$ 60     $ 31     $ (31 )   $ (39 )
Loss from discontinued operations
    (2 )     (4 )            
Income (loss) from continuing operations
    62       35       (31 )     (39 )
Adjustments to reconcile income (loss) from continuing operations to net cash
                               
provided by (used in) operating activities:
                               
Dividends received from TFC
    130       125              
Capital contribution paid to TFC
    (63 )     (75 )            
Non-cash items:
                               
Depreciation and amortization
    87       82       8       8  
Provision for losses on finance receivables held for investment
                12       55  
Portfolio losses on finance receivables
                23       28  
Deferred income taxes
    66       16       13       (29 )
Other, net
    32       27       (11 )     4  
Changes in assets and liabilities:
                               
Accounts receivable, net
    (4 )     (76 )            
Inventories
    (169 )     (207 )            
Other assets
    (1 )     8             (4 )
Accounts payable
    119       184              
Accrued and other liabilities
    (186 )     (186 )     (43 )     (73 )
Other operating activities, net
          1              
Net cash provided by (used in) operating activities of continuing operations
    73       (66 )     (29 )     (50 )
Net cash provided by (used in) operating activities of discontinued operations
    (1 )     1              
Net cash provided by (used in) operating activities
    72       (65 )     (29 )     (50 )
Cash flows from investing activities:
                               
Finance receivables originated or purchased
                (125 )     (226 )
Finance receivables repaid
                411       660  
Proceeds on receivables sales
                168       277  
Capital expenditures
    (78 )     (38 )            
Proceeds from sale of repossessed assets and properties
                28       32  
Other investing activities, net
    (43 )     (37 )     31       28  
Net cash provided by (used in) investing activities of continuing operations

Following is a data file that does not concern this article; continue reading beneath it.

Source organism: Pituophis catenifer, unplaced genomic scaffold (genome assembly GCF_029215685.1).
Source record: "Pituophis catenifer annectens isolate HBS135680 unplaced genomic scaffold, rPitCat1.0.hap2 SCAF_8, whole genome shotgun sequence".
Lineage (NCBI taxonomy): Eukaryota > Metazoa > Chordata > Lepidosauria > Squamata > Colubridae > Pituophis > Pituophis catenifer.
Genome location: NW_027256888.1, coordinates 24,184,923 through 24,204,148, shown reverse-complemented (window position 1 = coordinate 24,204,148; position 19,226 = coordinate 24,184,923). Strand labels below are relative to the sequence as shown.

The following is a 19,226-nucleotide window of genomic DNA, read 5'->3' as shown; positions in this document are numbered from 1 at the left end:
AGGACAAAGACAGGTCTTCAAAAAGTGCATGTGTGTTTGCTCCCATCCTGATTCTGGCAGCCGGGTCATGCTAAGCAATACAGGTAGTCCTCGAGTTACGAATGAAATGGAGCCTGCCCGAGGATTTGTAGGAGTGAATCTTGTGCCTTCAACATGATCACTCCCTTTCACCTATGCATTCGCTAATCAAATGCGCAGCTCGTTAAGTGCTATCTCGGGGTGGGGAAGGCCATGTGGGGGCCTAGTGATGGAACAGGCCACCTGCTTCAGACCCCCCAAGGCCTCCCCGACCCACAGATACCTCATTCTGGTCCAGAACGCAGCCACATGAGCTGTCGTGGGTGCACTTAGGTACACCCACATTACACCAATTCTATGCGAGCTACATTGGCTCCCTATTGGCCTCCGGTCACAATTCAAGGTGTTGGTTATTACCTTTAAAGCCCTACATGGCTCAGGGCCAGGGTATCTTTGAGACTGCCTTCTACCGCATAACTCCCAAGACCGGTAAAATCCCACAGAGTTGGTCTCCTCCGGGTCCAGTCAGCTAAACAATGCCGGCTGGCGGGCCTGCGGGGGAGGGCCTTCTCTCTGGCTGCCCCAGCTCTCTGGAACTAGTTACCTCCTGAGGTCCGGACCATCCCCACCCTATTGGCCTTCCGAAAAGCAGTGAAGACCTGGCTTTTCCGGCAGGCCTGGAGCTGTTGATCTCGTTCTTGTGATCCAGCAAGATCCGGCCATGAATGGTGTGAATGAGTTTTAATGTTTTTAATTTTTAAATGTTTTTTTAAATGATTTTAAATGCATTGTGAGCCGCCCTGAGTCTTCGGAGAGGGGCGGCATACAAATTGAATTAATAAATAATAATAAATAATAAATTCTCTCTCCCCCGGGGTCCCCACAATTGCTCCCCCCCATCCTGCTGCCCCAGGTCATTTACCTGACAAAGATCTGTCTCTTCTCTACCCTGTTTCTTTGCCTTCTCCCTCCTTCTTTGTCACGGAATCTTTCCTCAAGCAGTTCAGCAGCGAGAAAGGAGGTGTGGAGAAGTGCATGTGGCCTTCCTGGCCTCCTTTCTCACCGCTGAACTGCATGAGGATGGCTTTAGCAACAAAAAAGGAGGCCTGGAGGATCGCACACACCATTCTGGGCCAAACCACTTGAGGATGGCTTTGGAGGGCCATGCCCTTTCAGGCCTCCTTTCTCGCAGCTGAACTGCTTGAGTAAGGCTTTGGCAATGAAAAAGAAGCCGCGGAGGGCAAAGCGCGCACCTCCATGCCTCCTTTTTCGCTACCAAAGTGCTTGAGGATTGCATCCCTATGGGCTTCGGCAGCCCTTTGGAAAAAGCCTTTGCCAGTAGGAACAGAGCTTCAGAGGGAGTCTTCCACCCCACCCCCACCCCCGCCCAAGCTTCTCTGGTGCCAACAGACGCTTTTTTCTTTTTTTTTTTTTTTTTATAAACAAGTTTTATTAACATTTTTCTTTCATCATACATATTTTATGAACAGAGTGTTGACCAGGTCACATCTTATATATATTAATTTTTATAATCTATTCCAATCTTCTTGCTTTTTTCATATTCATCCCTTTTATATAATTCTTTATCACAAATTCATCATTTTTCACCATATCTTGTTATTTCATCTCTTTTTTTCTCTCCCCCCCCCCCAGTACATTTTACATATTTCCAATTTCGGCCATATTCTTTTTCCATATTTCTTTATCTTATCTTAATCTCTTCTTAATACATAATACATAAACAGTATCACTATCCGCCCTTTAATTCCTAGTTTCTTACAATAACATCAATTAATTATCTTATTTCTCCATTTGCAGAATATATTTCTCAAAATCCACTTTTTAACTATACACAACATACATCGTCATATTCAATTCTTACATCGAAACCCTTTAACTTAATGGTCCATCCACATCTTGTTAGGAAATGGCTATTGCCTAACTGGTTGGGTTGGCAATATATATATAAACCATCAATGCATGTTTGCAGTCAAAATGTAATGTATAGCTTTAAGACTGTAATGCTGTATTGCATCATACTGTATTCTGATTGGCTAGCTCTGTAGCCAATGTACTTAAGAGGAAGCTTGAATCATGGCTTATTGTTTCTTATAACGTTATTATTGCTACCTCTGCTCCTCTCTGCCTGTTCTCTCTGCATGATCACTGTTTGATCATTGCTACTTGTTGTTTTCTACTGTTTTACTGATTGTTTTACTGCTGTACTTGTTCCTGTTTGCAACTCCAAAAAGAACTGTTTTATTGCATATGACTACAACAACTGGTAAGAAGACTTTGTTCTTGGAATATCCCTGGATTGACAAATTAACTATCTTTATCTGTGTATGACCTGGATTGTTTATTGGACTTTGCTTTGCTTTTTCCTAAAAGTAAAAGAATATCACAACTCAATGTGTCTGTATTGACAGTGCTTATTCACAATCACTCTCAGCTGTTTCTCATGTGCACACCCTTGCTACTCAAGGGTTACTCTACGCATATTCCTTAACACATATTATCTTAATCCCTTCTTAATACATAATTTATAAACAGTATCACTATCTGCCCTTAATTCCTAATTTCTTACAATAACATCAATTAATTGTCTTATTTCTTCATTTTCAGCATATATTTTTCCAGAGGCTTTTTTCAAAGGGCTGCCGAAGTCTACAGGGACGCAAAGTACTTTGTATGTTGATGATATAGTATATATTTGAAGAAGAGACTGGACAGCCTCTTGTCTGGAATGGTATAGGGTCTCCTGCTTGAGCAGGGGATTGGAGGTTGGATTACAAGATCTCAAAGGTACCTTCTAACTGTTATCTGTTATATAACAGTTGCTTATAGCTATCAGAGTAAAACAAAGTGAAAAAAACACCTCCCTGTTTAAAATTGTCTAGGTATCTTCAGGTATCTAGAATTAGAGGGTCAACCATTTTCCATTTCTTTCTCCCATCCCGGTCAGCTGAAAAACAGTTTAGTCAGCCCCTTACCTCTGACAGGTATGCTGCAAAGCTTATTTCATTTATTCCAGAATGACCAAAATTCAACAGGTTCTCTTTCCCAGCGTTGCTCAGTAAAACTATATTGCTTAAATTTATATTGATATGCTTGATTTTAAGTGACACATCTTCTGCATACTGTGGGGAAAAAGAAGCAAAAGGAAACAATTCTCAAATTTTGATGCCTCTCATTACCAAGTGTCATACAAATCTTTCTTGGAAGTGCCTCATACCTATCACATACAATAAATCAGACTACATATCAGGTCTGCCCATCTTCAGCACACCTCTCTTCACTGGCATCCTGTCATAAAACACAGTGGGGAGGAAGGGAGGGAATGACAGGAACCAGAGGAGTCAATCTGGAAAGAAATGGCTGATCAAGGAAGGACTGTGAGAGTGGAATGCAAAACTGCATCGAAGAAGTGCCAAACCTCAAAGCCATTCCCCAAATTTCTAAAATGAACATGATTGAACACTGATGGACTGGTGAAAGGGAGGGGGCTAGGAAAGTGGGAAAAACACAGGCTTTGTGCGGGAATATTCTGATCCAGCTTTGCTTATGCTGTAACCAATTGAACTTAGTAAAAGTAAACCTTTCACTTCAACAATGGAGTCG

(121 )     (75 )     513       771  
Cash flows from financing activities:
                               
Payments on long-term lines of credit
                (250 )      
Increase in short-term debt
    203                    
Intergroup financing
    (60 )     (150 )     60       150  
Principal payments on long-term debt
    (7 )     (11 )     (410 )     (925 )
Proceeds from issuance of long-term debt
                144       20  
Proceeds from option exercises
    3                    
Capital contributions paid to TFC under Support Agreement
                63       75  
Other capital contributions paid to Finance Group
                40       20  
Dividends paid
    (5 )     (5 )     (130 )     (125 )
Other financing activities, net
    (5 )           1        
Net cash provided by (used in) financing activities of continuing operations
    129       (166 )     (482 )     (785 )
Effect of exchange rate changes on cash and equivalents
    8       (12 )     1       (1 )
Net increase (decrease) in cash and equivalents
    88       (318 )     3       (65 )
Cash and equivalents at beginning of period
    898       1,748       33       144  
Cash and equivalents at end of period
  $ 986     $ 1,430     $ 36     $ 79  
See Notes to the consolidated financial statements.
6

 

TEXTRON INC.
Notes to the Consolidated Financial Statements (Unaudited)

Note 1:  Basis of Presentation

Our consolidated financial statements include the accounts of Textron Inc. and its majority-owned subsidiaries.  We have prepared these unaudited consolidated financial statements in accordance with accounting principles generally accepted in the U.S. for interim financial information.  Accordingly, these interim financial statements do not include all of the information and footnotes required by accounting principles generally accepted in the U.S. for complete financial statements.  The consolidated interim financial statements included in this quarterly report should be read in conjunction with the consolidated financial statements included in our Annual Report on Form 10-K for the year ended January 1, 2011.  In the opinion of management, the interim financial statements reflect all adjustments (consisting only of normal recurring adjustments) that are necessary for the fair presentation of our consolidated financial position, results of operations and cash flows for the interim periods presented.  The results of operations for the interim periods are not necessarily indicative of the results to be expected for the full year.  Certain prior period amounts have been reclassified to conform with the current year presentation.